WASHINGTON – American forces in Iraq had four deadly accidents, three of which may have been caused by friendly fire, officials said Thursday.
Defense Department officials said they were looking into the possibility that one U.S. fighter jet was downed by an American Patriot missile and that a second jet fired on Army ground forces.
Statements on the two accidents followed word that an Army Black Hawk helicopter went down over central Iraq on Wednesday, killing six soldiers and injuring four and leaving one missing. Officials said Thursday it was unclear what brought down the helicopter, which was hovering above a firefight between American and Iraqi forces.
On Thursday, a U.S. Army soldier was killed by other American troops as he was investigating a destroyed Iraqi tank, U.S. Central Command reported. The soldier, mistaken for an Iraqi, was killed at about 8:30 a.m. EST, Central Command said.
"There are portions of this battle that are enormously complex, and human beings are human beings," Defense Secretary Donald H. Rumsfeld said. "And things are going to happen, and it's always been so and it will be so this time -- it's always sad and tragic and your heart breaks when people are killed or wounded by (it)."
All the cases were being investigated.
The Pentagon reported that the number of American service members killed in action since the war began March 20 has risen to 53, of which 41 were hostile deaths. The others were the result of accidents or other non-hostile circumstances. The number of troops missing is 16 and seven are prisoners of war.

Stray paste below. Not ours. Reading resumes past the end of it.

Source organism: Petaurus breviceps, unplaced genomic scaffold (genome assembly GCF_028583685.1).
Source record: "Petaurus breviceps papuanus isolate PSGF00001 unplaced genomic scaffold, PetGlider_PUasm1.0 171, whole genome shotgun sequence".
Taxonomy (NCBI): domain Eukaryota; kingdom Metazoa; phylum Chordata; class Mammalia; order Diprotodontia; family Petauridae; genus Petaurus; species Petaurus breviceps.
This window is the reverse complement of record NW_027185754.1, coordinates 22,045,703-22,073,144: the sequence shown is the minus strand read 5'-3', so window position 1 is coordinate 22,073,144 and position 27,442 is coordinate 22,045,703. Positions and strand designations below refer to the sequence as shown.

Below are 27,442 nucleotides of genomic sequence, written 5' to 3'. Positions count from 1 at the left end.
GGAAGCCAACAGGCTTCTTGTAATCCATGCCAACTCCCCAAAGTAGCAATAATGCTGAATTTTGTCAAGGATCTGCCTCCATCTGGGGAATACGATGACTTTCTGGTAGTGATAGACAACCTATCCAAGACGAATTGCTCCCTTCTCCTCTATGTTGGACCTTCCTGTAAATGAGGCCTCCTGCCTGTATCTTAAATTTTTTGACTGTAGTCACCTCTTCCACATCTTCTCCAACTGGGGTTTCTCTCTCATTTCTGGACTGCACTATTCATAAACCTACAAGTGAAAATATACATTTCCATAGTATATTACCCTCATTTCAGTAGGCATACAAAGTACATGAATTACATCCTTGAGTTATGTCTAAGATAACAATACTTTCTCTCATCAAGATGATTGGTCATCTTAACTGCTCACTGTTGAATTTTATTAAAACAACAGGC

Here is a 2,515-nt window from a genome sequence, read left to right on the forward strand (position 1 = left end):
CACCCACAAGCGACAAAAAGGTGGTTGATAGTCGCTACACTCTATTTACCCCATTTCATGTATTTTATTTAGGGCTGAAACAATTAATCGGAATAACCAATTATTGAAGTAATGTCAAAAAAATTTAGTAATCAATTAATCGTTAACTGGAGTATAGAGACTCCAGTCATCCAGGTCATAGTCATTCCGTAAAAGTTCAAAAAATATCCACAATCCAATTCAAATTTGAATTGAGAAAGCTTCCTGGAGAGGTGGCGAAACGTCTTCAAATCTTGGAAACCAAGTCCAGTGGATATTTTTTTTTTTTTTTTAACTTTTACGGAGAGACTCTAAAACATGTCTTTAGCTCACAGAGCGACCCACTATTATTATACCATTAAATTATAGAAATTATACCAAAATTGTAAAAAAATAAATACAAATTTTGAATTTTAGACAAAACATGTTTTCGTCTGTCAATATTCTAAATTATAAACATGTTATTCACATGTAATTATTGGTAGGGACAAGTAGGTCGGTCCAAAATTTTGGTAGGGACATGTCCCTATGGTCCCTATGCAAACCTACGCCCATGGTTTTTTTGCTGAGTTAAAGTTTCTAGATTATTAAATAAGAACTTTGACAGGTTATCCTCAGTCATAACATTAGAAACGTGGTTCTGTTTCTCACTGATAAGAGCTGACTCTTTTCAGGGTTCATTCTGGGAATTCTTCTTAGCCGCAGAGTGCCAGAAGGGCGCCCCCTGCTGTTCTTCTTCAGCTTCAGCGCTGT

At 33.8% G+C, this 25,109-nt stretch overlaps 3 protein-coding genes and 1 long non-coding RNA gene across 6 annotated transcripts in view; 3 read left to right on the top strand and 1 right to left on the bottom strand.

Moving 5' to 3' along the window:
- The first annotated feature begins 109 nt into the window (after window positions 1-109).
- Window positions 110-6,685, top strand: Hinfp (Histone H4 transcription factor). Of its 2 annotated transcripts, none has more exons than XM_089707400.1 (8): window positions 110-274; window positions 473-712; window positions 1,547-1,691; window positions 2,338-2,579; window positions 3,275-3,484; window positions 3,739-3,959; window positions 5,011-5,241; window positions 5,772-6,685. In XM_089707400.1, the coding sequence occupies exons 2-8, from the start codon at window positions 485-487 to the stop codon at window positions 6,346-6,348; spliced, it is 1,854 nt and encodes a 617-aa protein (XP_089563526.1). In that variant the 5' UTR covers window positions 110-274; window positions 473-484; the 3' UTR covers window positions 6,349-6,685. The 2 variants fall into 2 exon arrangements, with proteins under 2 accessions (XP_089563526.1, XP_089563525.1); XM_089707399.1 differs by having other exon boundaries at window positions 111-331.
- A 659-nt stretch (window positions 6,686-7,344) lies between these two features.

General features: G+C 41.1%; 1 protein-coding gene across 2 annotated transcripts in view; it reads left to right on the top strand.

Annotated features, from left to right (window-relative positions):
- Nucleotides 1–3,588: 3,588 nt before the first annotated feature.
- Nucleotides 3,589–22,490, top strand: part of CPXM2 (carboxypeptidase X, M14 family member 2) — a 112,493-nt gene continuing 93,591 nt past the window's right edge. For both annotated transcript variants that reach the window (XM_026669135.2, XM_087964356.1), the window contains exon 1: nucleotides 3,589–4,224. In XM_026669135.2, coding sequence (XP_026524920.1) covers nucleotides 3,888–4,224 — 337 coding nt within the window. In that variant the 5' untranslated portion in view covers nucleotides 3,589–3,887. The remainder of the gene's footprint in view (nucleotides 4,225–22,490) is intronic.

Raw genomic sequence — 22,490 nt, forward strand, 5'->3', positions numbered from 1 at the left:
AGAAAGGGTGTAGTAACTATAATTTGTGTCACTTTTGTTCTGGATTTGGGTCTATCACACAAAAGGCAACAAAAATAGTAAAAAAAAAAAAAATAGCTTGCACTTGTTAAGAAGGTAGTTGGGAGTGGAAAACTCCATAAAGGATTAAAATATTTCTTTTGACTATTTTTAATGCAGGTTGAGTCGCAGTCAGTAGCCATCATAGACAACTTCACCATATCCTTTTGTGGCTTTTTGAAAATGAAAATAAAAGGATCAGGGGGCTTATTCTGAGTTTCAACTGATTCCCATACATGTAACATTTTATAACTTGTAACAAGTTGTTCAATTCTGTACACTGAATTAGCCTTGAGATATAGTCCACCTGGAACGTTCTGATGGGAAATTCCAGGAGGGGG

The death toll does not include the six killed in the Black Hawk crash because the Pentagon has not formally announced the number or identities.
An operation was under way to find the pilot of a U.S. Navy F-18C Hornet downed over Iraq late Wednesday, Iraq time. It was flying a mission from the USS Kitty Hawk aircraft carrier, and missile firings were reported at the time near where it was lost.
One Army soldier was killed and several were injured or missing after a possible friendly fire accident in which an F-15E Strike Eagle fired on ground forces. It happened Wednesday night near Karbala, 50 miles south of Baghdad, officials said.
"We'll have to investigate each one of them, see if it was a breakdown in our techniques or our procedures or if there was a technical breakdown that we have to shore up," Air Force Gen. Richard Myers, chairman of the Joint Chiefs of Staff, said in a Pentagon news conference with Rumsfeld. "We'll just keep working at it."
In the 1991 Persian Gulf War, 36 of the 148 American dead were killed by their own comrades.
This time, friendly fire has caused five of 27 British deaths. Dozens of U.S. troops have been injured by their own forces, and the military is still investigating the combat deaths of nine Marines near Nasiriyah on March 23.